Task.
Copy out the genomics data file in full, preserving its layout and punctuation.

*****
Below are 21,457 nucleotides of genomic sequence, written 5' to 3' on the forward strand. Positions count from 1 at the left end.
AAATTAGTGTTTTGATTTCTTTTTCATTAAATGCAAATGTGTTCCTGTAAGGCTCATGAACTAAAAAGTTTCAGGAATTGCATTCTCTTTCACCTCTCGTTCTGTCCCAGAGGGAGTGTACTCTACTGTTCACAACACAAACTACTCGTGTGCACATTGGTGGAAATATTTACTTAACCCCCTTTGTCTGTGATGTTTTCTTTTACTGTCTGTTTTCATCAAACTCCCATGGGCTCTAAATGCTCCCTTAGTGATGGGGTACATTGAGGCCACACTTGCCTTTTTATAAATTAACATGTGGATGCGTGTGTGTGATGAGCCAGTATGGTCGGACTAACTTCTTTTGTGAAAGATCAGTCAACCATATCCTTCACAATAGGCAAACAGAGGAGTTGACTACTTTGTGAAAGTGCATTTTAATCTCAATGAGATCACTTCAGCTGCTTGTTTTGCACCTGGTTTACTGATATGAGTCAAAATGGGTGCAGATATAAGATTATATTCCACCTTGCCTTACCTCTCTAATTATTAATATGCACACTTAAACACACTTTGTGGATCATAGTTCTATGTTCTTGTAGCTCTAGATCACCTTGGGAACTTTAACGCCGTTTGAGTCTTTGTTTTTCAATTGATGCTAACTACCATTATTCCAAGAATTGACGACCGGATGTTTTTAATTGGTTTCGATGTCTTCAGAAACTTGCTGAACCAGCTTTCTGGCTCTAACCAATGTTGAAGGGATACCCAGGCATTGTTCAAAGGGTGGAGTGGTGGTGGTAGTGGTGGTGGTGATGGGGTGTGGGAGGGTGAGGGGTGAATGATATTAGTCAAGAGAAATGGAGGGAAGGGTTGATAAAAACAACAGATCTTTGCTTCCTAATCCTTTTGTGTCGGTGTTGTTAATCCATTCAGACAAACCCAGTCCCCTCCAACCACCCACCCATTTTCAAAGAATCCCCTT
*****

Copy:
Below are 21,457 nucleotides of genomic sequence, written 5' to 3' on the forward strand. Positions count from 1 at the left end.
AAATTAGTGTTTTGATTTCTTTTTCATTAAATGCAAATGTGTTCCTGTAAGGCTCATGAACTAAAAAGTTTCAGGAATTGCATTCTCTTTCACCTCTCGTTCTGTCCCAGAGGGAGTGTACTCTACTGTTCACAACACAAACTACTCGTGTGCACATTGGTGGAAATATTTACTTAACCCCCTTTGTCTGTGATGTTTTCTTTTACTGTCTGTTTTCATCAAACTCCCATGGGCTCTAAATGCTCCCTTAGTGATGGGGTACATTGAGGCCACACTTGCCTTTTTATAAATTAACATGTGGATGCGTGTGTGTGATGAGCCAGTATGGTCGGACTAACTTCTTTTGTGAAAGATCAGTCAACCATATCCTTCACAATAGGCAAACAGAGGAGTTGACTACTTTGTGAAAGTGCATTTTAATCTCAATGAGATCACTTCAGCTGCTTGTTTTGCACCTGGTTTACTGATATGAGTCAAAATGGGTGCAGATATAAGATTATATTCCACCTTGCCTTACCTCTCTAATTATTAATATGCACACTTAAACACACTTTGTGGATCATAGTTCTATGTTCTTGTAGCTCTAGATCACCTTGGGAACTTTAACGCCGTTTGAGTCTTTGTTTTTCAATTGATGCTAACTACCATTATTCCAAGAATTGACGACCGGATGTTTTTAATTGGTTTCGATGTCTTCAGAAACTTGCTGAACCAGCTTTCTGGCTCTAACCAATGTTGAAGGGATACCCAGGCATTGTTCAAAGGGTGGAGTGGTGGTGGTAGTGGTGGTGGTGATGGGGTGTGGGAGGGTGAGGGGTGAATGATATTAGTCAAGAGAAATGGAGGGAAGGGTTGATAAAAACAACAGATCTTTGCTTCCTAATCCTTTTGTGTCGGTGTTGTTAATCCATTCAGACAAACCCAGTCCCCTCCAACCACCCACCCATTTTCAAAGAATCCCCTT